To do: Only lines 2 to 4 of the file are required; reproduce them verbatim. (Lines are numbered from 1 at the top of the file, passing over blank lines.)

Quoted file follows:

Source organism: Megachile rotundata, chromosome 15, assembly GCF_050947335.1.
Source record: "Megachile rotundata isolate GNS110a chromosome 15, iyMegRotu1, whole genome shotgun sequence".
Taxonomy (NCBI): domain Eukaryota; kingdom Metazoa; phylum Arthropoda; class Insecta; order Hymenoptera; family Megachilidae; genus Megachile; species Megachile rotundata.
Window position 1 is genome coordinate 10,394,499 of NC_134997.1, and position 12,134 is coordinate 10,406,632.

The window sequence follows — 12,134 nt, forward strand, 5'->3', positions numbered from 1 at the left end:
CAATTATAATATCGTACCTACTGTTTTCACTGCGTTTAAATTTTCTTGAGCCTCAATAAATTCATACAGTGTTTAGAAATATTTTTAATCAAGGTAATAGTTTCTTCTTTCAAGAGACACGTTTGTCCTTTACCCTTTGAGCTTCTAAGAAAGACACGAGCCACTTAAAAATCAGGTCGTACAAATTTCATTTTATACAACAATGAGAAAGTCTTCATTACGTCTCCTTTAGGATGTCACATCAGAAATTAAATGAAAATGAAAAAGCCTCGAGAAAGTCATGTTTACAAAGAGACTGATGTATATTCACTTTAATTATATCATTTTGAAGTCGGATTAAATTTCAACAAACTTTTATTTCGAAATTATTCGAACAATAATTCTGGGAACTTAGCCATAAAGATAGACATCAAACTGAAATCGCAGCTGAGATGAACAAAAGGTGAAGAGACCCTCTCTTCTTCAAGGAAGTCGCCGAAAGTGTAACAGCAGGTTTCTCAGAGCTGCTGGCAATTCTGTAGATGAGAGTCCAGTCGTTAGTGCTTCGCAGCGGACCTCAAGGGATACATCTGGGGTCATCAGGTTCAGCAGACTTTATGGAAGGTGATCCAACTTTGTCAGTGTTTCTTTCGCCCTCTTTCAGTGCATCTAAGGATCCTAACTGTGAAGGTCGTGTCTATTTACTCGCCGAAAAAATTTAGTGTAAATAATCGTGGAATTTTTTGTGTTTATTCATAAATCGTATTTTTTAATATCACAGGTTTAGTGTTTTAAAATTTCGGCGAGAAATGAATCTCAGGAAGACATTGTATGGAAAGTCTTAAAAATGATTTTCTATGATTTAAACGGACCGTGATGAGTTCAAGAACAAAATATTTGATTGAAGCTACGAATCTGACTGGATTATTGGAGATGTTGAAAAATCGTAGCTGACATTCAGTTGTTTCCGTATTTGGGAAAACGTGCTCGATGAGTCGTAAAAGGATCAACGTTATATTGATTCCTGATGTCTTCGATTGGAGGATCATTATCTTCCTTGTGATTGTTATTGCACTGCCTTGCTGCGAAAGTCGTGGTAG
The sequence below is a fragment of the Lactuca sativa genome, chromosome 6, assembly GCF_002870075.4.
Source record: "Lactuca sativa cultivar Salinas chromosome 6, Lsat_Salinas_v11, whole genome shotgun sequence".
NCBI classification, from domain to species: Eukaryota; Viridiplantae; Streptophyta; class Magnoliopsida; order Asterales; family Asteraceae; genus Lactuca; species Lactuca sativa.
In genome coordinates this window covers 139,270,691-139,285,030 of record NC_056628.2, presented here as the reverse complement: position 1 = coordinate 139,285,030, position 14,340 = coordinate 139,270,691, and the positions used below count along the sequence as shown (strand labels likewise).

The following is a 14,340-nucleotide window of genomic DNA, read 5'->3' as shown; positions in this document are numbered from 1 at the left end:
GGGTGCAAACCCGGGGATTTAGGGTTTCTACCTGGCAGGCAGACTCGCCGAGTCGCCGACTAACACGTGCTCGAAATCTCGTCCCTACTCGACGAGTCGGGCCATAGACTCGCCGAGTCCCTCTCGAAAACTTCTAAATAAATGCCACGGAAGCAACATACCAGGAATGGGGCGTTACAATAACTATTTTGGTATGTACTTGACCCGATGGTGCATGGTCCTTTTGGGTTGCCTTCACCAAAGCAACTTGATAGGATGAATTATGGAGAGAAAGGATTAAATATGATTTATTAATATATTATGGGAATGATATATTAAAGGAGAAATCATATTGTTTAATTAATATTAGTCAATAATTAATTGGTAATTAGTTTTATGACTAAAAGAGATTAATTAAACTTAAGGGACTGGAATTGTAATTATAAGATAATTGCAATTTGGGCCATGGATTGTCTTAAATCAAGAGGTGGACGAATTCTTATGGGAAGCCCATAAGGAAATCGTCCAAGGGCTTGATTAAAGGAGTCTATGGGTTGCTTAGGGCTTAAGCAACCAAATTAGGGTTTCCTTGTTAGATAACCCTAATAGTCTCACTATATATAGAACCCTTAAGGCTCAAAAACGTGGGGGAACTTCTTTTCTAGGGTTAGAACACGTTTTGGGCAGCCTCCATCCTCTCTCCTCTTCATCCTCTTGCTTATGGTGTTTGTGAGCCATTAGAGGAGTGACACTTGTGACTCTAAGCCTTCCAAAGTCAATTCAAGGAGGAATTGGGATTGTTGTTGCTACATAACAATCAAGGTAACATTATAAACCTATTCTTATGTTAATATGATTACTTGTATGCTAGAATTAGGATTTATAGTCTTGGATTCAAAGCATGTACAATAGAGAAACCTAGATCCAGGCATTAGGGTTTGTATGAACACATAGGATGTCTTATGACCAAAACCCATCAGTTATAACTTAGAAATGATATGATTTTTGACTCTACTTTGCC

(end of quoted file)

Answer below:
Source record: "Megachile rotundata isolate GNS110a chromosome 15, iyMegRotu1, whole genome shotgun sequence".
Taxonomy (NCBI): domain Eukaryota; kingdom Metazoa; phylum Arthropoda; class Insecta; order Hymenoptera; family Megachilidae; genus Megachile; species Megachile rotundata.
Window position 1 is genome coordinate 10,394,499 of NC_134997.1, and position 12,134 is coordinate 10,406,632.